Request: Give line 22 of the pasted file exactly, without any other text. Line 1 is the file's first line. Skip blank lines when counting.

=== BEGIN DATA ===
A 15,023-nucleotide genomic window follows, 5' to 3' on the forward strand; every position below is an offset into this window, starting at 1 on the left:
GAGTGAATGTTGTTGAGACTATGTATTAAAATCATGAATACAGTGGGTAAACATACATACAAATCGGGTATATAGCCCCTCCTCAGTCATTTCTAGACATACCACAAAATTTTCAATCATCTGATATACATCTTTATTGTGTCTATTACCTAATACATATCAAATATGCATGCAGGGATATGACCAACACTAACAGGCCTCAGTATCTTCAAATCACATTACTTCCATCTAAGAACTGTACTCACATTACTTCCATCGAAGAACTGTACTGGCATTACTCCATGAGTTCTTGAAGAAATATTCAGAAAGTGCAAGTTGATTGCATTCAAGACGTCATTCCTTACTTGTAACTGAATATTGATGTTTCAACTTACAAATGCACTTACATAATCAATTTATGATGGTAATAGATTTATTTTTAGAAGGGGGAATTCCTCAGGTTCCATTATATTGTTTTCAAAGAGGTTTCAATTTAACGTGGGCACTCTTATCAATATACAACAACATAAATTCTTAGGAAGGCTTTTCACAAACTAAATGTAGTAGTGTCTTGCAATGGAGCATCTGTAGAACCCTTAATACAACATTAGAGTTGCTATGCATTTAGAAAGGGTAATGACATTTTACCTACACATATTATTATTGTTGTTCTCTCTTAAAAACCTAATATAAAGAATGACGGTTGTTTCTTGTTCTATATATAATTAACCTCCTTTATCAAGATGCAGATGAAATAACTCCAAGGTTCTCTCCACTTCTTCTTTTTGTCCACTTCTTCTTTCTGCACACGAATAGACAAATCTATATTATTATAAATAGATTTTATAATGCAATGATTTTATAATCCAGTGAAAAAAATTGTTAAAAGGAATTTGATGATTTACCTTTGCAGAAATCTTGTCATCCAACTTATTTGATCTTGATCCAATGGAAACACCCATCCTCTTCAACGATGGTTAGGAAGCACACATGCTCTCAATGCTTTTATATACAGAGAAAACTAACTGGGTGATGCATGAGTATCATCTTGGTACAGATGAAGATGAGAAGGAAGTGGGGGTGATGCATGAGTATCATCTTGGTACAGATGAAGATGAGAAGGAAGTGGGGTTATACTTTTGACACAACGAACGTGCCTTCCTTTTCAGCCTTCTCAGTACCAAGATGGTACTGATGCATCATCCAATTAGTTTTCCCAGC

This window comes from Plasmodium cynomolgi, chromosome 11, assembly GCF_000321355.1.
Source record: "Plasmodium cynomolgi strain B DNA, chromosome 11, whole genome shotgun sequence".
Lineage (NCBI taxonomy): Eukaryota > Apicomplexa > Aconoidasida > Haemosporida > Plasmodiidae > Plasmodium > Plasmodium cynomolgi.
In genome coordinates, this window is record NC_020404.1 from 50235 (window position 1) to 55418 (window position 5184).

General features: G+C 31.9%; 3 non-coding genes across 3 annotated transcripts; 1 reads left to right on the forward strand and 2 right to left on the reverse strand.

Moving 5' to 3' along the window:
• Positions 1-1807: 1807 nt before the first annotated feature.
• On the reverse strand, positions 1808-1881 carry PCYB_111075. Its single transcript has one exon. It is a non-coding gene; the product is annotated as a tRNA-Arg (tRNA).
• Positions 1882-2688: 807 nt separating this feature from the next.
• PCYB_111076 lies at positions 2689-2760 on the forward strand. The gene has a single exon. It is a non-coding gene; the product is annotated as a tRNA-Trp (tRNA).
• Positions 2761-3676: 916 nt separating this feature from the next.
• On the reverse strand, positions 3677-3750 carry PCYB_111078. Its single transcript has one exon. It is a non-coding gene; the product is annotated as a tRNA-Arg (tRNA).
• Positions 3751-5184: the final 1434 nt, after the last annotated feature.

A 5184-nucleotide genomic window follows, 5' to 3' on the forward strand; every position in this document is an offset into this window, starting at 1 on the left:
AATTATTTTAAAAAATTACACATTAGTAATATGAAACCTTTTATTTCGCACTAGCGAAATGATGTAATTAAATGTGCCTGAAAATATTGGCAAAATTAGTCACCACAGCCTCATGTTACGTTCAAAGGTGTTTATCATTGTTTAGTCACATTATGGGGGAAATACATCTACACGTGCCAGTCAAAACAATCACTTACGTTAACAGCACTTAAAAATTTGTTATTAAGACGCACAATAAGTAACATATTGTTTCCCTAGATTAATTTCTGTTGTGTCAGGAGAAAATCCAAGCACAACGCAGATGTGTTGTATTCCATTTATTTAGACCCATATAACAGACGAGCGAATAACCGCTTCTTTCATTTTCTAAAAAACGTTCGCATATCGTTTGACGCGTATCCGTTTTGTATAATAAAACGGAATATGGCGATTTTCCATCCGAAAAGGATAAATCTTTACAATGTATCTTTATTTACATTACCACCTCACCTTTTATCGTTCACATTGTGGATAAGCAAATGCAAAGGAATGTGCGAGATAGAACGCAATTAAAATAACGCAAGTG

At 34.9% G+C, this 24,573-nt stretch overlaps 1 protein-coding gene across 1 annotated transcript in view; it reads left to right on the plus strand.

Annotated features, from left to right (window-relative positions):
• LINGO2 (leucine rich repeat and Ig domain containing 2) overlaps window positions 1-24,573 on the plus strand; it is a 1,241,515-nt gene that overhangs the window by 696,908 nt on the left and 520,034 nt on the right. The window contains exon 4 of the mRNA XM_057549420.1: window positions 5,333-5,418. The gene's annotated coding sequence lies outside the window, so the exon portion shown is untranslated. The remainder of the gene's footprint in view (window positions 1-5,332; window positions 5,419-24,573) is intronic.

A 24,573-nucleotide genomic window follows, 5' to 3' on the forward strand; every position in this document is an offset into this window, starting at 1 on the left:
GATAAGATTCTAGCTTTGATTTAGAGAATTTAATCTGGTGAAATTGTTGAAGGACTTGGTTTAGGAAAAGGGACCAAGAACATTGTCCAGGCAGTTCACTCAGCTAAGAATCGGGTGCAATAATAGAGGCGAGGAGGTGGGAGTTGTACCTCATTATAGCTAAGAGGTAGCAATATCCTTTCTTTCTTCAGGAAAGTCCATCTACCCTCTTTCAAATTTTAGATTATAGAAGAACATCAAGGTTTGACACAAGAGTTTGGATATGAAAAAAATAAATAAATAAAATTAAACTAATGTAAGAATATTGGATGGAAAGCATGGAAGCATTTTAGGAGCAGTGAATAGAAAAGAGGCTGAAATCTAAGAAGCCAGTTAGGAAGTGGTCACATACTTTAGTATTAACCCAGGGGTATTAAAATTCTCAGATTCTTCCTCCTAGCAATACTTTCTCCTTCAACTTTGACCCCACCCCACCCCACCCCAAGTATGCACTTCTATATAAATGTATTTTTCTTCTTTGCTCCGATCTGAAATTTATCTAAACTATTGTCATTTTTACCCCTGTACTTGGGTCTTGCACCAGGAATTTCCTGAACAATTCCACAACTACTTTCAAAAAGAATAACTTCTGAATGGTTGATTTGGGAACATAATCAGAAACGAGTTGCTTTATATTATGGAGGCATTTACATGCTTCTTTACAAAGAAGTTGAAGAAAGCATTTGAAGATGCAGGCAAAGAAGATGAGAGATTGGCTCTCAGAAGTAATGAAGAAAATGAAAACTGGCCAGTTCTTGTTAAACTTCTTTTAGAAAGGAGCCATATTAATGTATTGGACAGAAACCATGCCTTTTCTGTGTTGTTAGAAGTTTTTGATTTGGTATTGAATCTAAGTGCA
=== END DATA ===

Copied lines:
GATAAGATTCTAGCTTTGATTTAGAGAATTTAATCTGGTGAAATTGTTGAAGGACTTGGTTTAGGAAAAGGGACCAAGAACATTGTCCAGGCAGTTCACTCAGCTAAGAATCGGGTGCAATAATAGAGGCGAGGAGGTGGGAGTTGTACCTCATTATAGCTAAGAGGTAGCAATATCCTTTCTTTCTTCAGGAAAGTCCATCTACCCTCTTTCAAATTTTAGATTATAGAAGAACATCAAGGTTTGACACAAGAGTTTGGATATGAAAAAAATAAATAAATAAAATTAAACTAATGTAAGAATATTGGATGGAAAGCATGGAAGCATTTTAGGAGCAGTGAATAGAAAAGAGGCTGAAATCTAAGAAGCCAGTTAGGAAGTGGTCACATACTTTAGTATTAACCCAGGGGTATTAAAATTCTCAGATTCTTCCTCCTAGCAATACTTTCTCCTTCAACTTTGACCCCACCCCACCCCACCCCAAGTATGCACTTCTATATAAATGTATTTTTCTTCTTTGCTCCGATCTGAAATTTATCTAAACTATTGTCATTTTTACCCCTGTACTTGGGTCTTGCACCAGGAATTTCCTGAACAATTCCACAACTACTTTCAAAAAGAATAACTTCTGAATGGTTGATTTGGGAACATAATCAGAAACGAGTTGCTTTATATTATGGAGGCATTTACATGCTTCTTTACAAAGAAGTTGAAGAAAGCATTTGAAGATGCAGGCAAAGAAGATGAGAGATTGGCTCTCAGAAGTAATGAAGAAAATGAAAACTGGCCAGTTCTTGTTAAACTTCTTTTAGAAAGGAGCCATATTAATGTATTGGACAGAAACCATGCCTTTTCTGTGTTGTTAGAAGTTTTTGATTTGGTATTGAATCTAAGTGCA